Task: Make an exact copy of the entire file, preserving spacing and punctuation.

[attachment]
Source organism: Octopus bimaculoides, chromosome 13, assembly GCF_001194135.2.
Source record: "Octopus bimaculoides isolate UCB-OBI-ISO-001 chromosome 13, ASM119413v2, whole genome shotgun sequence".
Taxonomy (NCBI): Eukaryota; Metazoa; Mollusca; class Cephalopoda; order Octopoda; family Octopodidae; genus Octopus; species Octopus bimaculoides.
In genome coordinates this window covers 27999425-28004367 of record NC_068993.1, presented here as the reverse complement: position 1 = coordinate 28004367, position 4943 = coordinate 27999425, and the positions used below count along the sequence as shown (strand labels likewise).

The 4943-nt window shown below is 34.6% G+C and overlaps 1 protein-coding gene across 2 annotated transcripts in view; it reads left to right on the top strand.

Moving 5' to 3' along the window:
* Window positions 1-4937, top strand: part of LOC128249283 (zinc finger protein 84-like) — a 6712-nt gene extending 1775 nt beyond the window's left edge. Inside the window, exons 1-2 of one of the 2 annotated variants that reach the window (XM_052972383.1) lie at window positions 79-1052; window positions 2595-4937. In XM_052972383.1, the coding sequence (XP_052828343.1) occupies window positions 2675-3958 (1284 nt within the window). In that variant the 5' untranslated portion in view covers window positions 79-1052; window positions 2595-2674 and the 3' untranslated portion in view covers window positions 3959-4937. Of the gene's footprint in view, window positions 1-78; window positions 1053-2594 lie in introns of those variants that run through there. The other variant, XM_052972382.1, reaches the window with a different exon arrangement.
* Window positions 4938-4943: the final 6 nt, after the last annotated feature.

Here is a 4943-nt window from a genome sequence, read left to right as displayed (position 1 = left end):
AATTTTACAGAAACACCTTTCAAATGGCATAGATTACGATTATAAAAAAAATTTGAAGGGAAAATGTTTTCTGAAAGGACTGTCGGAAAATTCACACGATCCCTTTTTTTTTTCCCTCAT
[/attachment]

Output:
Source organism: Octopus bimaculoides, chromosome 13, assembly GCF_001194135.2.
Source record: "Octopus bimaculoides isolate UCB-OBI-ISO-001 chromosome 13, ASM119413v2, whole genome shotgun sequence".
Taxonomy (NCBI): Eukaryota; Metazoa; Mollusca; class Cephalopoda; order Octopoda; family Octopodidae; genus Octopus; species Octopus bimaculoides.
In genome coordinates this window covers 27999425-28004367 of record NC_068993.1, presented here as the reverse complement: position 1 = coordinate 28004367, position 4943 = coordinate 27999425, and the positions used below count along the sequence as shown (strand labels likewise).

The 4943-nt window shown below is 34.6% G+C and overlaps 1 protein-coding gene across 2 annotated transcripts in view; it reads left to right on the top strand.

Moving 5' to 3' along the window:
* Window positions 1-4937, top strand: part of LOC128249283 (zinc finger protein 84-like) — a 6712-nt gene extending 1775 nt beyond the window's left edge. Inside the window, exons 1-2 of one of the 2 annotated variants that reach the window (XM_052972383.1) lie at window positions 79-1052; window positions 2595-4937. In XM_052972383.1, the coding sequence (XP_052828343.1) occupies window positions 2675-3958 (1284 nt within the window). In that variant the 5' untranslated portion in view covers window positions 79-1052; window positions 2595-2674 and the 3' untranslated portion in view covers window positions 3959-4937. Of the gene's footprint in view, window positions 1-78; window positions 1053-2594 lie in introns of those variants that run through there. The other variant, XM_052972382.1, reaches the window with a different exon arrangement.
* Window positions 4938-4943: the final 6 nt, after the last annotated feature.

Here is a 4943-nt window from a genome sequence, read left to right as displayed (position 1 = left end):
AATTTTACAGAAACACCTTTCAAATGGCATAGATTACGATTATAAAAAAAATTTGAAGGGAAAATGTTTTCTGAAAGGACTGTCGGAAAATTCACACGATCCCTTTTTTTTTTCCCTCAT